"To ask for another $50 billion from taxpayers in these stressful economic times to balance state government budgets — money taxpayers don't even have and will instead have to borrow from overseas and the Federal Reserve — is an insult to the American people who are tightening their belts as they watch in horror as government grows," Wilson said.
In a letter to Congressional leadership over the weekend, Barack Obama attempted to persuade members concerned about the burgeoning $13 trillion national debt to include $50 billion for public education spending to troubled states, as reported by the Washington Post. The current national debt equals almost 90 percent of the Gross Domestic Product.
Wilson said the Obama Administration was "politically desperate to get this done before June 30th before the fiscal year begins for most states." The $50 billion in funding would come atop $53.6 billion that was included for states in the 2009 "stimulus", and Wilson said "would represent the third attempt by Congressional Democrats this year to pass a states bailout."
Wilson said the first attempt came in HR 2847, which passed the House 217-212 on December 16th, 2009 as part of a wider $154 billion bill intended to spend paid-back Trouble Asset Relief Program monies to balance state budgets. That attempt floundered in the Senate, as the provisions were stripped out of the final bill.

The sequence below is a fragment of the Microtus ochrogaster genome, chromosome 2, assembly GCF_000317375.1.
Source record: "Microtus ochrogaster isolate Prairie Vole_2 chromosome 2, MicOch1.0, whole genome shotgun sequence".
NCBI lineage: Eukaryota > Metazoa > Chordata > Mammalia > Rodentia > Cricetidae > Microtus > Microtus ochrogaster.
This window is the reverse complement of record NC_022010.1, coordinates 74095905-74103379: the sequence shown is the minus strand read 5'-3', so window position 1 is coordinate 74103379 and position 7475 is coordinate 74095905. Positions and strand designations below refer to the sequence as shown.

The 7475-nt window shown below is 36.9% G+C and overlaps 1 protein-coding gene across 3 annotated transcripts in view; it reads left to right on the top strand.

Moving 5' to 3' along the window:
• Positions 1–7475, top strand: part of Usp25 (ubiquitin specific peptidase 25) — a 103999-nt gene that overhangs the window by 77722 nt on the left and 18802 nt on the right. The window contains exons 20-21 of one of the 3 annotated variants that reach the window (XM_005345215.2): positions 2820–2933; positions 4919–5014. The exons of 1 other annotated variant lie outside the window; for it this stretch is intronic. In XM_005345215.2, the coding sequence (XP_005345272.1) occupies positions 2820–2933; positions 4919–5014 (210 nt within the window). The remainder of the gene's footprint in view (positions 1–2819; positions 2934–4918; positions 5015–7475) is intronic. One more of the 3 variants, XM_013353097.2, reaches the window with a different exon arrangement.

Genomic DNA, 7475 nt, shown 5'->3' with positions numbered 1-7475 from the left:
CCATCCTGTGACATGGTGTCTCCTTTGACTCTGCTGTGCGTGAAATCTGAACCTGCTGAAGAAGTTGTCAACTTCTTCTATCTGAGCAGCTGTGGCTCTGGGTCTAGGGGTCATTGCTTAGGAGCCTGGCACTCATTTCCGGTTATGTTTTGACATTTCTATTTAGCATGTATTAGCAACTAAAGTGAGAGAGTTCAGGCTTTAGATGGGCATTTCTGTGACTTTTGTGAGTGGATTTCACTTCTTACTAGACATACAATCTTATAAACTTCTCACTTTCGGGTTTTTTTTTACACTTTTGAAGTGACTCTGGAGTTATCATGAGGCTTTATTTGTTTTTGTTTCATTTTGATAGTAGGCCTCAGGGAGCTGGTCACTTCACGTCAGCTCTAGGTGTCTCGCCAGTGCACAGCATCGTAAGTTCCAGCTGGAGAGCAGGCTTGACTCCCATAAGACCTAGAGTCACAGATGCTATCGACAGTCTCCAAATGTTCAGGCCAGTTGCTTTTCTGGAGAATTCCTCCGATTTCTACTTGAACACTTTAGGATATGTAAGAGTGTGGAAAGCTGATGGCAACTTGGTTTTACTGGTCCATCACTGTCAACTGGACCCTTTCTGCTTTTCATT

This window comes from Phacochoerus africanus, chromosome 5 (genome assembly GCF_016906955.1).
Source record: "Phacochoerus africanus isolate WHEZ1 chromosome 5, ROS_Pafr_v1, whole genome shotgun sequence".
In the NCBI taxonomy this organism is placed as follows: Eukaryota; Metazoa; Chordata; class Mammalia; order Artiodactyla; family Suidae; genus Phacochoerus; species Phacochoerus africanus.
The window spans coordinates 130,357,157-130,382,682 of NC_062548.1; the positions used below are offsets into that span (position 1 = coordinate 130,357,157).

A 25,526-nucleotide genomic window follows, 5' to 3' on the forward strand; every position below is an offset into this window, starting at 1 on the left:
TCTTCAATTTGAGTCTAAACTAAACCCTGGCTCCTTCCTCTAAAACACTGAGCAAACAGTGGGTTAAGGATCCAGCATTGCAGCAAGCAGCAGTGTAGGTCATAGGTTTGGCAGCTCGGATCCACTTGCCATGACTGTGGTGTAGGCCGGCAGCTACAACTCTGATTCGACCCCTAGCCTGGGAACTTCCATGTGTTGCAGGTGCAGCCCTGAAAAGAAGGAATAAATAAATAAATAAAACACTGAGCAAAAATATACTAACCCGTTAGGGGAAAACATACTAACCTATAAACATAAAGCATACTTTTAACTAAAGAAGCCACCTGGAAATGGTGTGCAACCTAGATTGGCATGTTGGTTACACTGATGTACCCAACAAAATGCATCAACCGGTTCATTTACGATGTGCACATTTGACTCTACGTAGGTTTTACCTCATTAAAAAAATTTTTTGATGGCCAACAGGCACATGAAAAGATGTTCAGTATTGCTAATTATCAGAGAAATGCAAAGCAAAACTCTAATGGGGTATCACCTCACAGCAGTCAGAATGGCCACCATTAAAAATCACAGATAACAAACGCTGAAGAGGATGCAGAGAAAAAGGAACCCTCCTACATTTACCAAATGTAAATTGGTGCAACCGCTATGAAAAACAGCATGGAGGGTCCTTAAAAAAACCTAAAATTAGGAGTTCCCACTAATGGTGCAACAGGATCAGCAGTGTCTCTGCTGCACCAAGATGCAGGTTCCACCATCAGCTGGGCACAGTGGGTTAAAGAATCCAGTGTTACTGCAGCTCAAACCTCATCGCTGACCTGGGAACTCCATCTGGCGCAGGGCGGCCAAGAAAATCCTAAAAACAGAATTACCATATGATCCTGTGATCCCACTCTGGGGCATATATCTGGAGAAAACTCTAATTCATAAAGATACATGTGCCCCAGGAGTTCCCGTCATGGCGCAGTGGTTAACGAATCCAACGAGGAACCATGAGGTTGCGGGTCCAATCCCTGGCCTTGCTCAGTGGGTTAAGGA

The second attempt came as a proposed $23 billion bailout that would have been attached to a defense appropriations bill was taken off the table, first in the Senate by Senator Tom Harkin, who could not find the votes, and then in the House by Rep. David Obey, as reported by the Associated Press.
According to a CNN report, "States are looking at a total budget gap of $180 billion for fiscal 2011, which for most of them begins July 1." Compared with prior years, according to Sunshinereview.org, state budget shortfalls totaled $113.2 billion for FY 2009, and then rose to $142.6 billion in FY 2010.
California currently faces a $20 billion shortfall. On the east coast, New York faces a more than $8 billion deficit, and New Jersey too faces a $11 billion deficit for 2011.
According to the National Association of State Budget Officers (NASBO), state spending grew from $945.3 billion in 2000 to more than $1.5 trillion 2008, almost a 58.7 percent increased during the 2000's, where revenues were generally rising because of inflated property values and what Wilson termed "a bubble economy."
Wilson pointed out that states knew a downturn was coming as early as 2007, but spending still grew by about $100 billion in 2008. "Everybody else is tightening their budgets, and so too must state governments," Wilson said.
In a recent letter to Congress Wilson described Obama's plan as a "failed approach" that will "create an incentive for states to continue to follow the failed, insolvent policies of New York and California. Making matters worse, this bill will disincentivize the prudent path that New Jersey has taken under Governor Chris Christie's leadership in recent months, which because of the spending freeze undertaken, New Jersey will not have to raise taxes this year to balance the budget."
The letter concluded, "We urge you to reject the New York and California plan to perpetual bailouts and deficit-spending, and instead, for the sake of taxpayers, to adopt the New Jersey plan of fiscal solvency by making the tough decisions to slash spending."